Why South Korea has agreed to six-party talks on North Korea's nuclear program
Analysts in South Korea believe President Lee’s surprise call for six-party talks will bring the parties to the table since China and North Korea have both been calling in recent weeks for resumption of talks.
Seoul, South Korea
South Korea promised a dramatic shift Wednesday in its approach to North Korea, holding out the olive branch of six-party talks on North Korea’s nuclear program along with the prospect of reconciliation and North-South reunification.Skip to next paragraph
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The chances of North Korea giving an enthusiastic response to these overtures were seen as virtually nil, but resumption of six-party talks suddenly became a distinct possibility after President Lee Myung-bak declared, “We have no choice but to resolve the problem of dismantling North Korea’s nuclear program diplomatically.”
President Lee’s remarks appeared to be the centerpiece of a carefully coordinated tactic in which South Korea's foreign and unification ministries issued statements urging a return to dialogue. Six-party talks, hosted by China, were last held in Beijing two years ago but were suspended after North Korea refused to return to the table – and then conducted its second underground nuclear explosion five months later in May 2009.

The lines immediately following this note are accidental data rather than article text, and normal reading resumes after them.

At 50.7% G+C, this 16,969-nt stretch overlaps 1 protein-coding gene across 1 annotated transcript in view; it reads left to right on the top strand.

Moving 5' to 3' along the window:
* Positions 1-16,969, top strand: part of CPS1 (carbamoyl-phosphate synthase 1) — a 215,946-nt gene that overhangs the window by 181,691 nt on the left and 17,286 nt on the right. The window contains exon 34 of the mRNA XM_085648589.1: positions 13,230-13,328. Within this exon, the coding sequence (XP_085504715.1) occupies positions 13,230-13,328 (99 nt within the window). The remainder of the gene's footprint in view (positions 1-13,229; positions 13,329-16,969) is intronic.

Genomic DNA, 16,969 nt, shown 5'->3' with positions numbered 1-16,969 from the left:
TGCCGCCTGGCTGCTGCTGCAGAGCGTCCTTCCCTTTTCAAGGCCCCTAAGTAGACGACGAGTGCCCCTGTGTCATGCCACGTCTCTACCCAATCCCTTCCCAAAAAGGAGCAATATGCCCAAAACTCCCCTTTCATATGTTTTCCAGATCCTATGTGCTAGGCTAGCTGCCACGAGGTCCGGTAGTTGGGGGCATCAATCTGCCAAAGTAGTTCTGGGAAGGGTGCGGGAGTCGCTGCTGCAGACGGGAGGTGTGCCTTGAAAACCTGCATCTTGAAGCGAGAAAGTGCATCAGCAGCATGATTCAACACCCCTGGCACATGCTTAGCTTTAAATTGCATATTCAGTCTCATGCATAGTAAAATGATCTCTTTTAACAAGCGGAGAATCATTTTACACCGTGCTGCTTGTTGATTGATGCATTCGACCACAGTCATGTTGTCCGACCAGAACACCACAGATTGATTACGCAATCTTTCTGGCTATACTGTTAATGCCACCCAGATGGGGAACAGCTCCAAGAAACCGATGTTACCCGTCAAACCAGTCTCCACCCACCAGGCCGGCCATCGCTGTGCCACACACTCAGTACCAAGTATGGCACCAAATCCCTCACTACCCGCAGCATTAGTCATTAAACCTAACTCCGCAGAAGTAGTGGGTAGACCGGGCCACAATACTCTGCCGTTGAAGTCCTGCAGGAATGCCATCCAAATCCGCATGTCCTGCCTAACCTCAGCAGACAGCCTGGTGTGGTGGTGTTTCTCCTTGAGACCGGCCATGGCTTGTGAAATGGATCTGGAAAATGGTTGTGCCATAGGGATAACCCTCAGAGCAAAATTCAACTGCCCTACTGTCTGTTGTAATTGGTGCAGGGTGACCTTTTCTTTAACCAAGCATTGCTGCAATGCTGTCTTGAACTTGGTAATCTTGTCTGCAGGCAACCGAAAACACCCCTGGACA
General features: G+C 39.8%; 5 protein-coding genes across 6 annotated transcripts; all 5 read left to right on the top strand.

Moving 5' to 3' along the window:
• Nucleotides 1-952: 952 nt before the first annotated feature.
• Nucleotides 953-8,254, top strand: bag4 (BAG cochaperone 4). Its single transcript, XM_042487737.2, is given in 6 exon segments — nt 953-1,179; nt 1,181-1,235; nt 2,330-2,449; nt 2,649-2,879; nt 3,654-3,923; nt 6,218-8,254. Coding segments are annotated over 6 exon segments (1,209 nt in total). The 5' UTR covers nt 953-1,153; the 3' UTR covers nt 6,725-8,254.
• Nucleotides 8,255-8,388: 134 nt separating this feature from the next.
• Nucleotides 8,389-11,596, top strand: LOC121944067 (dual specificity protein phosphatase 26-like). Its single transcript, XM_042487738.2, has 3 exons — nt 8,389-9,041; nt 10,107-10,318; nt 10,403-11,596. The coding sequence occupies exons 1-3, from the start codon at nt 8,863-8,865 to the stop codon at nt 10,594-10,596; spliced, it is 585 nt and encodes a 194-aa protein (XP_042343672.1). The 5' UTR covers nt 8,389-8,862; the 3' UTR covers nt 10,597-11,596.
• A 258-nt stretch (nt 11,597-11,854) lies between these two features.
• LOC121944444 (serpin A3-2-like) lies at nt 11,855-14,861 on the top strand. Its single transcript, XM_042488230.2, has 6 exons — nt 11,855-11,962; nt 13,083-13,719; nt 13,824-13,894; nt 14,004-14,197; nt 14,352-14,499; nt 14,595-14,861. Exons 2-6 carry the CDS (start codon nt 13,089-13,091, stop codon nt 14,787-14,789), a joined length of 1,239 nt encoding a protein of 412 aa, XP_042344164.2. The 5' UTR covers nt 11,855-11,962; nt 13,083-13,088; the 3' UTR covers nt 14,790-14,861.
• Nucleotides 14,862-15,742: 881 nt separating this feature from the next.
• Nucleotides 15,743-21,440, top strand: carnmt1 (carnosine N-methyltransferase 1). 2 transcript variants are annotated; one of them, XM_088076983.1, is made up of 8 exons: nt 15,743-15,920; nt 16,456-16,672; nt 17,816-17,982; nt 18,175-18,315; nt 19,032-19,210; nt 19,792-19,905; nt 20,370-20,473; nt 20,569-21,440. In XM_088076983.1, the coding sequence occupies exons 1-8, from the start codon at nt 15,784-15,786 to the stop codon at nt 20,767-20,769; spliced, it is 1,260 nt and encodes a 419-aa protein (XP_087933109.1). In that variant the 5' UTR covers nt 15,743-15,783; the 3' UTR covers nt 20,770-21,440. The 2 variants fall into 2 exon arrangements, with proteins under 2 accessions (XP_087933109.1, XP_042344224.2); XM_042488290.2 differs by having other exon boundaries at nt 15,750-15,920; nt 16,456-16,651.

Some observers see South Korea's latest moves as initiating a peace offensive five weeks after North Korean gunners fired 270 rounds of artillery on Yeonpyeong Island in the Yellow Sea, killing two South Korean marines and two civilians.
North Korea has said the attack was in response to South Korean forces firing into disputed waters around the island, but the North held back on firing in response to a brief South Korean artillery exercise on the same island last week.
Mr. Lee repeatedly vowed “stern retaliation,” changed defense ministers, authorized extensive upgrading of the South’s defenses, and ordered intense military exercises on land and sea – but now says six-party talks should bring about “removal of the North Korean nuclear program next year.”
The reason, said Lee, is that North Korea has set the year 2012, the 100th anniversary of the birth of North Korean leader Kim Il-sung, who ruled for nearly half a century before dying in 1994, as the target “for its achievement as a power country.”
"Great Leader" Kim, as he was known in North Korea was succeeded by his son Kim Jong-il, who rules as chairman of the North’s national defense commission. Kim Jong-il has designated his son, Kim Jong-un, still in his late 20s, as his successor.